In my last project, I used a 1.5mm ATtiny20 to make a 5mm LED that can run arbitrary patterns. It's a delight, and someone should put me in touch with Id Software so we can release a series of licensed Quake flicker LEDs.
In the feedback, two questions that repeatedly came up were (1) can the LED be reprogrammed? and (2) can the LED respond to inputs? The answer to both questions is no, it can't. Once that LED is freed from its programming board, the program can't be altered. And it's designed to drop-in replace a conventional LED, so an extra I/O pin was never going to happen. But I still had some other ideas....
By taking a 5mm through-hole RGB LED and carefully blowing up two of the colors, we can make a PCB with a similar form factor to the previous project, but now it has two extra legs to use for things. Breadboard tests have been super promising! So now it's time to figure out some tough questions:
- What to name this dingus? LEDuino is taken.
- How to explain the function, purpose, and design of the project? You can help by asking me questions, especially if something seems unclear.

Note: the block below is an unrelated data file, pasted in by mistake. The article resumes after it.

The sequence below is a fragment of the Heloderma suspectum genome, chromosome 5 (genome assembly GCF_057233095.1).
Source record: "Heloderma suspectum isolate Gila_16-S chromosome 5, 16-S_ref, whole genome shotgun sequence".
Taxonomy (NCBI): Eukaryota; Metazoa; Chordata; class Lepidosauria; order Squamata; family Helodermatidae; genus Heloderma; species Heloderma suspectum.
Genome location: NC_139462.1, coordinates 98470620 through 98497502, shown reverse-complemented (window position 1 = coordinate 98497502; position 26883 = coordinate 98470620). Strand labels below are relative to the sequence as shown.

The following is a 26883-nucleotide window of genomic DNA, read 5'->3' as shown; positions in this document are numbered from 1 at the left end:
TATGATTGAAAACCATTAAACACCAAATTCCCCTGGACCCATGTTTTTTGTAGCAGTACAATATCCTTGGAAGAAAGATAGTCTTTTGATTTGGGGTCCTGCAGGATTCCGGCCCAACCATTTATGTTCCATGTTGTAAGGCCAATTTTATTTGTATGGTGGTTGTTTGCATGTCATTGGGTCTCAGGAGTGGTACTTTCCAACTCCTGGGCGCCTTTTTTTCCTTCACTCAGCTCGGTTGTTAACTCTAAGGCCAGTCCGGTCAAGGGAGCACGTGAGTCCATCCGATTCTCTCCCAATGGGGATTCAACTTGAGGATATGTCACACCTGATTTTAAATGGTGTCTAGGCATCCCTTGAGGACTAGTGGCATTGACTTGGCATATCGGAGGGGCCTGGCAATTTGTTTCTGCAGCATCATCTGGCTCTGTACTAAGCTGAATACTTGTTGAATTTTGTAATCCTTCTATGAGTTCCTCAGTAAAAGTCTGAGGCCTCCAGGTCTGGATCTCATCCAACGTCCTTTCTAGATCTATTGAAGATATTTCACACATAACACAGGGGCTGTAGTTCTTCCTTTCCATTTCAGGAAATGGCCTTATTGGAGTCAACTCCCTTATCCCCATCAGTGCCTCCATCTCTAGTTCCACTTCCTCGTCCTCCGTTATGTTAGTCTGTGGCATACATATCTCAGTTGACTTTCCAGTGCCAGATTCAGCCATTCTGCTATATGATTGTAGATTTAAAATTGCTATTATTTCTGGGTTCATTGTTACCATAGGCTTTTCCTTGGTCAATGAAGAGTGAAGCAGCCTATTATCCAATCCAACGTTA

- What to do about the fact that there needs to be a different PCB for each variant? If I want a programmable red LED, I need a different PCB than if I want a programmable blue LED. And if I have common-anode LEDs, or common-cathode LEDs, I'll need different PCBs for those too. This project is not 1 PCB, it's actually like 24 closely-related PCBs in a trenchcoat.
- The LED is reprogrammable, but it's not trivial! I have to make a special programming accessory, too. What features should that have? I don't know. It would be neat to make a lil' LED playground but I'm not clear on what I want it to do, yet.
- How to blow up the LEDs in a consistent fashion? They cannot be allowed to become a short. I'm astonished by how little info I can find on this particular flavor of magic smoke.
- Will it still work as a conventional LED, too? I suppose this is easy enough to test. As [cpldcpu] describes in this neat hack, there is a path for current to flow and possibly turn on the microcontroller even when the microcontroller's Vcc pin is left floating.